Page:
On Tuesday, United States Attorney Carol Casto announced sentencing for a Charleston, WV convicted felon who was caught with a gun while on federal supervised release. His prison term is noteworthy, but it’s the details of his arrest that tells the real story of guns in America:
Timothy Lee Leftenant, 37, previously pleaded guilty to illegally possessing a firearm after being convicted of a felony.
On Dec. 28, 2015, the Kanawha County Sheriff’s Department responded to a call at America’s Best Value Inn in St. Albans and encountered Leftenant after smelling marijuana outside his room.
Leftenant ran from the officers when they attempted to pat him down. As he was running, Leftenant threw his hat, which contained heroin and a loaded 9 mm semi-automatic handgun. Leftenant was prohibited from possessing any firearm under federal law because of previous felony convictions for possession with intent to distribute crack and for carrying a firearm in relation to a drug crime.
Additionally, Leftenant was on federal supervised release for the two prior felony convictions at the time he possessed the handgun.
Wow. A convicted felon doing illegal drugs while carrying a firearm illegally while on federal supervised release. How many things do you see wrong with that sentence?
Casto sentenced Leftenant to two and a half years in federal prison for illegally possessing a firearm after being convicted of a felony. She also sentenced him to a whopping six months in prison for violating his federal supervised release, sentences to be served consecutively.
A convicted felon in possession of illegal drugs and a firearm while on supervised release gets three years in prison. Three years. I could do three years standing on my head, you think this guy cares sitting behind bars for 36 months?
THIS is the real story of guns in America. People who shouldn’t have them get them and the people who have it in their power to punish them, fail to impose an appropriate sentence to correct their behavior.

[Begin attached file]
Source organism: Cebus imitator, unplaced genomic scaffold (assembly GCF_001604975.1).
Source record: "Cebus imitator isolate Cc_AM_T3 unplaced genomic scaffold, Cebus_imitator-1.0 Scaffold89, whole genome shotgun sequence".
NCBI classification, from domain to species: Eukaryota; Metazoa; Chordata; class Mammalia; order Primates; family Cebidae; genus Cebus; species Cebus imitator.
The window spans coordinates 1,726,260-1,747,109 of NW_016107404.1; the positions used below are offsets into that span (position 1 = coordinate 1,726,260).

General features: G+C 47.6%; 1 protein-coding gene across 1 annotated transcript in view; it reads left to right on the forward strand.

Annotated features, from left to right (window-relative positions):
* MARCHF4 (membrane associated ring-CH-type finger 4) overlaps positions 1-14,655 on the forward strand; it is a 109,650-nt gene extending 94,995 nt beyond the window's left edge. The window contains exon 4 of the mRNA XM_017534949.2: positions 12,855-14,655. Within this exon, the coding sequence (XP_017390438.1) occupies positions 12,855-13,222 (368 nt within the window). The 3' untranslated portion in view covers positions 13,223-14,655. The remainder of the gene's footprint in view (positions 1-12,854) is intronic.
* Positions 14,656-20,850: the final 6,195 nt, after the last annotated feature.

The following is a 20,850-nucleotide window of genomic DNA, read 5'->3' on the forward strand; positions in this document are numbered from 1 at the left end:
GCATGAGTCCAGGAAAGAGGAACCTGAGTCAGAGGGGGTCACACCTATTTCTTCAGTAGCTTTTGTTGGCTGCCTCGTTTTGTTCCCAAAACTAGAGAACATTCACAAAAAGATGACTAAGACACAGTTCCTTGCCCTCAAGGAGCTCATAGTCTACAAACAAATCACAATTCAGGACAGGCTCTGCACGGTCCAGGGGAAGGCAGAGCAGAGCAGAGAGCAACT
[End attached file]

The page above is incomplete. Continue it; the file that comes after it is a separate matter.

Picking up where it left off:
Leftenant’s crimes involve drugs, so for the sake of argument, let’s say he has a drug problem. Statistics show the best way to reduce crime is to punish criminals appropriately and take a proactive approach with at-risk individuals. Just look at Texas: Beginning in 2005, under the leadership of then Republican Gov. Rick Perry, the state enacted a number of reforms that were credited with a 12-percent reduction in its incarceration rate since 2009.
Taking took a holistic approach to criminal justice by specialized drug courts, which allow defendants to get treatment as an alternative to prison. Its probation and parole system were revamped to swiftly punish violations without automatically sending the offender to prison—to get a violator’s attention without locking him up.
In 2007, faced with the prospect of spending $2 billion to build and run new prisons to meet demand, a bipartisan group of state legislators instead invested $241 million to expand in-prison and community-based treatment and diversion programs.
“Since that time, we’ve reduced the crime rate to the lowest level since the 1960s,” said Jerry Madden, a former Republican member of the Texas legislature who helped design the reforms.
Texas’ crime rate has fallen dramatically and recidivism is down; from 28% before the reforms to 22.6%, according to the most recent data. Compare that to the national recidivism rate of 49.3% and that’s a whopping 26.7% difference.
If Leftenant was caught with heroin while on supervised release, chances are, he didn’t get clean in jail the first time. Now, he’s going back in for 36 months and one can only assume he’ll be eligible for parole and receive time off for good behavior, but what good does that do?
Unless we push to change the criminal justice system, people like Leftenant will always be caught in the undertow of society where gun violence and officer-involved shootings aren’t a matter of if, they’re a matter of when. Then it’s Alton Sterling all over again.
And none of us want that.